There are few bacterial divisions in all the districts of the intestinal microbiota, also called enterotype, but in a constantly dynamic status [55]. These divisions are highly differentiated at the level of species and subspecies. Metagenomic studies have shown a predominance of five highly differentiated bacterial divisions, namely Firmicutes, Bacteroidetes, Proteobacteria, Actinobacteria, and Fusobacteria, whose distribution throughout the human gut is related to pH, bile salts, oxygen concentration, nutrients, water, and temperature [3,7,51]. The Clostridium coccoides group, which includes both cultivable and non-cultivable species, prevails in the Firmicutes phylum, with group diversity related to age and host health [56].
Many studies have been carried out to clarify the relationship between the microbiome, health, and disease [1,57,58].
Alterations in gut microbiota and mild inflammation can induce a chronic state of immune-mediated diseases. Antibiotic therapies and metabolic, cytotoxic, and pathogenetic stress can determine an altered relationship between Firmicutes/Bacteroidetes and a decrease in microbiota variability at the species level known as dysbiosis, which seems to exert an important role in metabolic, inflammatory, and allergic diseases [57,59,60,61]. Gut microbiota contributes to host metabolism through the fermentation of non-digestible polysaccharides of vegetable origin; the production of SCFAs, such as butyric, acetic, and propionic acid; and the production of vitamins (vitamin K and B12, riboflavin, thiamine, biotin, and folate). SCFAs are able to inhibit nuclear factor kappa B (NF-kB) and thus cytokine production, with effects on anti-inflammatory activity. On the contrary, the activation of toll-like receptors (TLRs) through the linking between gut bacteria and specific recognition sites on intestinal epithelial cells leads to activation of the immune system, resulting in a reduction of fat absorption and leptin levels. The balance between metabolic products and their own activity results in a healthy immune function of the gut epithelium [62]. The SCFA, mainly produced by Bifidobacterium, contribute to a reduction in cholesterol and to trophic properties due to the ability of butyrate to increase pro-differentiation and proangiogenic factors, such as brain-derived neurotrophic factor (BDNF), with a trophic effect on epithelial cells. BDNF is also involved in two-way communication between intestinal microbiota and the brain, in which the endocrine, immune, and nervous systems are also involved [63]. The structural function of gut microbiota includes the formation and stabilization of the gut epithelial barrier by strengthening the expression of cadherins for adherens junctions (AJs), claudins, occludin, and junctional adhesion molecules for tight junctions (TJs). The barrier effect of the gut microbiota has a protective role against pathogenic bacteria through the ability to recognize pathogen-associated molecular patterns (PAMPs), compete for nutrients and adhesion sites, and produce antibacterial peptides. Moreover, the gut microbiota shows immunomodulating properties through the induction of secretory IgA, maturation of dendritic cells, and regulation of Th1/Th2 balance [25]. Recent studies have also demonstrated the role of exopolysaccharides produced by Bifidobacterium spp. and Lactobacillus spp. in modulating the gut and skin epithelial immune system and in promoting the expression of various differentiation markers [64,65,66,67].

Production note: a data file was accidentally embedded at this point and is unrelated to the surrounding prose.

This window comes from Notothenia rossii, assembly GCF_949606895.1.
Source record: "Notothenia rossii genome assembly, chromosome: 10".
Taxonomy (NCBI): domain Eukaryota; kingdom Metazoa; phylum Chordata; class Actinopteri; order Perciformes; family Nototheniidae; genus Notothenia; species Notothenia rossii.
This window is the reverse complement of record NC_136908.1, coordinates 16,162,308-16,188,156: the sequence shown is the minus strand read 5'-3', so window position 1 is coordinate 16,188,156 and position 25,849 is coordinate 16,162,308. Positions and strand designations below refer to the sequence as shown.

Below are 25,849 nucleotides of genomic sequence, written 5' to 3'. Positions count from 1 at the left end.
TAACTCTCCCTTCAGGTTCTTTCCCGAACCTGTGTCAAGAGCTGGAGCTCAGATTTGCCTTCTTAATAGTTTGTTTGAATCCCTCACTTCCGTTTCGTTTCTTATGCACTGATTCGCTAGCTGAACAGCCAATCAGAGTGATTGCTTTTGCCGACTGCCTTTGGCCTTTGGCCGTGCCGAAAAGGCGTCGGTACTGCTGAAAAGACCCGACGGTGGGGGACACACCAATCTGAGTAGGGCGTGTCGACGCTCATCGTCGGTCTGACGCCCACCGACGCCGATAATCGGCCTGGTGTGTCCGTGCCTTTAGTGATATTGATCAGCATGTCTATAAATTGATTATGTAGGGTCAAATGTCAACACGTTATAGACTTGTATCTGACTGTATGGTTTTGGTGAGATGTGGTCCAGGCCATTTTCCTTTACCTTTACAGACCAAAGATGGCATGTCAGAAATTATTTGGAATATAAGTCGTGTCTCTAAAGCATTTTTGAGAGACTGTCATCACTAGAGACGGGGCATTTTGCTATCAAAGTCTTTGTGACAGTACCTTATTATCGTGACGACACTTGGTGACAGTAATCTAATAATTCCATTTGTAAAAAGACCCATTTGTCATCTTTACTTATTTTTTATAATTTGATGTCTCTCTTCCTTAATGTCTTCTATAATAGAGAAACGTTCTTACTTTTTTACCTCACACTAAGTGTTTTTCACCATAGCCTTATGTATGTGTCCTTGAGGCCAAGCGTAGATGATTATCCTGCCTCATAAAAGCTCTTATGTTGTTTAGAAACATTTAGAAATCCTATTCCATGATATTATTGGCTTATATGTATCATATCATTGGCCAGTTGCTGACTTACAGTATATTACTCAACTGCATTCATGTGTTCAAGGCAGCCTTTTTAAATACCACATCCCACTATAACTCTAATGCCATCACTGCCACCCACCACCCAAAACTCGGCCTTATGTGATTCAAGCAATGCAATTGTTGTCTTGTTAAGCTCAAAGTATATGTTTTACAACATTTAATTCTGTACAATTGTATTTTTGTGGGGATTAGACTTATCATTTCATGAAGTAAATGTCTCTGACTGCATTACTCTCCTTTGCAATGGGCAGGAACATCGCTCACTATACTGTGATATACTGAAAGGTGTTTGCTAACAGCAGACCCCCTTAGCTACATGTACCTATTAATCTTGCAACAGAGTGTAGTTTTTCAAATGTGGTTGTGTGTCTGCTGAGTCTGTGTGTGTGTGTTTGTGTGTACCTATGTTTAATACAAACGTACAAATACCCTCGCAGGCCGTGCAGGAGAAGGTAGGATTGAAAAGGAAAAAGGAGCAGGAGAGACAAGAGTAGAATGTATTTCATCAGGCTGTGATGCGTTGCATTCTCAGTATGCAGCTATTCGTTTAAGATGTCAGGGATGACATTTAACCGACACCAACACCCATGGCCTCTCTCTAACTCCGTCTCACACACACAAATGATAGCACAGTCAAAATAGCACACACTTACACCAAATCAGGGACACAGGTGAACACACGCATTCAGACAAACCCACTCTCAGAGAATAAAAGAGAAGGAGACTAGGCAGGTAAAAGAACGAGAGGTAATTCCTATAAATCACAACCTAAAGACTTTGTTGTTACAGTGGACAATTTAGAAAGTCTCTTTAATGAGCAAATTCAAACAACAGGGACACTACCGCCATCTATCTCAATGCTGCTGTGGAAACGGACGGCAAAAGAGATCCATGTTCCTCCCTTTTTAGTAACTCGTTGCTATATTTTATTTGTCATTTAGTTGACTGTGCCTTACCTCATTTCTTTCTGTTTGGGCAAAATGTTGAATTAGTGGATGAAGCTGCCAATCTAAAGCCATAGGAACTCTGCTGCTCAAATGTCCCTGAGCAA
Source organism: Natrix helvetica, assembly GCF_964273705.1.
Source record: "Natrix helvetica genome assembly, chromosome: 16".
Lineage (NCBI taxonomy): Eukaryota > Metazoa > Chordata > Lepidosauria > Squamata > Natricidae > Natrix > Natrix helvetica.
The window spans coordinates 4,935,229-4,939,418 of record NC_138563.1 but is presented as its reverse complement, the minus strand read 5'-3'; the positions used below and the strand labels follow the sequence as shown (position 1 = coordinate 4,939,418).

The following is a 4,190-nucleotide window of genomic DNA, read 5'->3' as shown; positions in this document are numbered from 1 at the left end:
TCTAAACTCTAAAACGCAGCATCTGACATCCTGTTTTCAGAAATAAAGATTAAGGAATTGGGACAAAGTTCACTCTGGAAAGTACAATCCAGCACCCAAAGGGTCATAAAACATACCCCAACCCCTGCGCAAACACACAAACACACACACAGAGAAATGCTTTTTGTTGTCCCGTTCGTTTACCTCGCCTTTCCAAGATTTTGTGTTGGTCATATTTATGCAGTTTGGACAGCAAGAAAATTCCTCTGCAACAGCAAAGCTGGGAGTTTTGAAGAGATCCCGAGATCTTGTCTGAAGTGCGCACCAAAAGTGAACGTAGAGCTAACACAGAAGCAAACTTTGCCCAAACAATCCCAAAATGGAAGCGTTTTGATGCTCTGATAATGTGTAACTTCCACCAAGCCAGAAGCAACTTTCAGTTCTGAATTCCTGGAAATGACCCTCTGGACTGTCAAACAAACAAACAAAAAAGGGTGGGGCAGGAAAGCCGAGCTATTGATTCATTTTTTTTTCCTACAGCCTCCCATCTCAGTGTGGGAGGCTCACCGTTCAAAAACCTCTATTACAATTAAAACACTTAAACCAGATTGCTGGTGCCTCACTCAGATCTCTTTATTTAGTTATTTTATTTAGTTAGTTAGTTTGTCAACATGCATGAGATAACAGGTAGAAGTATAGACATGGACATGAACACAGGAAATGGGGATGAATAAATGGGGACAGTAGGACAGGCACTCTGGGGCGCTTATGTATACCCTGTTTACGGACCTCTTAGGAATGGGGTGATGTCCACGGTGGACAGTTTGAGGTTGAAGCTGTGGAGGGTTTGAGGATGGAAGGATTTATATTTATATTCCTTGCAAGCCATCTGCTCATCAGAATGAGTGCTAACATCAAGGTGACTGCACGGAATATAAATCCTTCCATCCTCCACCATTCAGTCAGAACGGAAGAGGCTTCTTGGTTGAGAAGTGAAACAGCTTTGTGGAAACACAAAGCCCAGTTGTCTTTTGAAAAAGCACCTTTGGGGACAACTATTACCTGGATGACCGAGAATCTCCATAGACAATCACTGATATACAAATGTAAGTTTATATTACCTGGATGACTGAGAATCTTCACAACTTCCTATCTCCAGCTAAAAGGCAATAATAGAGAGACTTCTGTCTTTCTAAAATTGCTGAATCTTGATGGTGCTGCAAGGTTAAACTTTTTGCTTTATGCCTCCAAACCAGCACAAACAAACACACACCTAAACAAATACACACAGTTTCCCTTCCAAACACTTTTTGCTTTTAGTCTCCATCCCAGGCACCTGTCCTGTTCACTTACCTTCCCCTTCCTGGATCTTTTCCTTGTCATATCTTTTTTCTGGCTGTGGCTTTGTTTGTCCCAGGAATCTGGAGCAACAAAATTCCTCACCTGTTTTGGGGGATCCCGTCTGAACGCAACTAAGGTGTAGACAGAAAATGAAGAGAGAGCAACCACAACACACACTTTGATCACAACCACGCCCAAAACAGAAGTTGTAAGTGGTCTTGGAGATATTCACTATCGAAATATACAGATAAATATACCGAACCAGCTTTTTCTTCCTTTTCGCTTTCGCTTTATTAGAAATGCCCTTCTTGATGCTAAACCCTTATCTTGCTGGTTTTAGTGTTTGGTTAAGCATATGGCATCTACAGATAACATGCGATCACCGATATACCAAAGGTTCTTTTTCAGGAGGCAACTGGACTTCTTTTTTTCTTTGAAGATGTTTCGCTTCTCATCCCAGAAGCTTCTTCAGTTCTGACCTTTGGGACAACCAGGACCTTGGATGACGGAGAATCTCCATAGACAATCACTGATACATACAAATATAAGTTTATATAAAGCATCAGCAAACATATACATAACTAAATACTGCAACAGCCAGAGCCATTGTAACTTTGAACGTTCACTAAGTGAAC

The distribution of specific strains belonging to the genus Bifidobacterium that are most prevalent throughout the human lifespan in the healthy gut of infants and adults has already been studied [68]. The knowledge about the strain-specific properties of health-promoting bacterial species belonging to human gut microbiota has allowed strategies for microbiota modulation to be defined [1,69].

3. Skin Microbiota

In the last 15 years, the advances in sampling and sequencing methods, such as whole-genome shotgun sequencing, as well as bioinformatics techniques have exponentially expanded knowledge of skin microbiomes. The skin dynamic ecosystem includes archaea; bacteria, identified thanks to next-generation sequencing technologies, including 16S ribosomal RNA gene sequencing; and fungi, identified thanks to internal transcribed-spacer sequencing technique and viruses. Bacteria are the most abundant kingdom across skin sites and specific species colonize skin niches driven by chemical conditions, but it has recently been demonstrated that different strains can exert different effects on the host [14]. Early skin colonization in infants begins at birth and recent studies have investigated whether the establishment of microbial communities may begin in utero and become specific within a few days or weeks after birth. The colonization depends on the route of delivery; babies delivered vaginally acquire microbiota from the mother’s vagina (Lactobacillus, Candida albicans) whereas babies born via caesarean section acquire microbiota from the skin (Staphylococcus, Streptococcus, and Clostridium). Moreover, full-term infants show a wide range of genera and differ from preterm infants (<37 weeks), who show few genera with a prevalence of skin- and gut-associated genera, such as Staphylococcus, Streptococcus, Corynebacterium, Escherichia, and Enterococcus. As observed for gut microbiota, during the first years of life, infants explore the external environment and are in contact with a lot of microorganisms that interact with the skin. Depending on pH, temperature, the driest or moistest zone, starts a selection process, and at the end of the process, the skin microbiota is stable. A variation in hand skin microbiota can be influenced by the frequency of handwashing and the degree of exposure to environmental elements. These external factors can influence the abundance and diversity of transient microbiota, leading to episodic exacerbations of skin disorders [15]. Thus, looking forward, the possible impact of the hygienic measures imposed to control the spread of severe acute respiratory syndrome coronavirus 2 (SARS-CoV-2) on the human microbiome is noteworthy, especially for infants’ health. On the one hand, the diversity of human microbiota can shape pulmonary viral infection progression, on the other hand, disruption in microbial sharing can be associated with dysbiosis due to the loss of bacterial diversity. However, social detachment has proven effective in controlling the pandemic and the transmission of antibiotic-resistant bacteria. Further studies should be performed to guarantee the diversity of the human microbiome while also controlling the pandemic’s spread [70].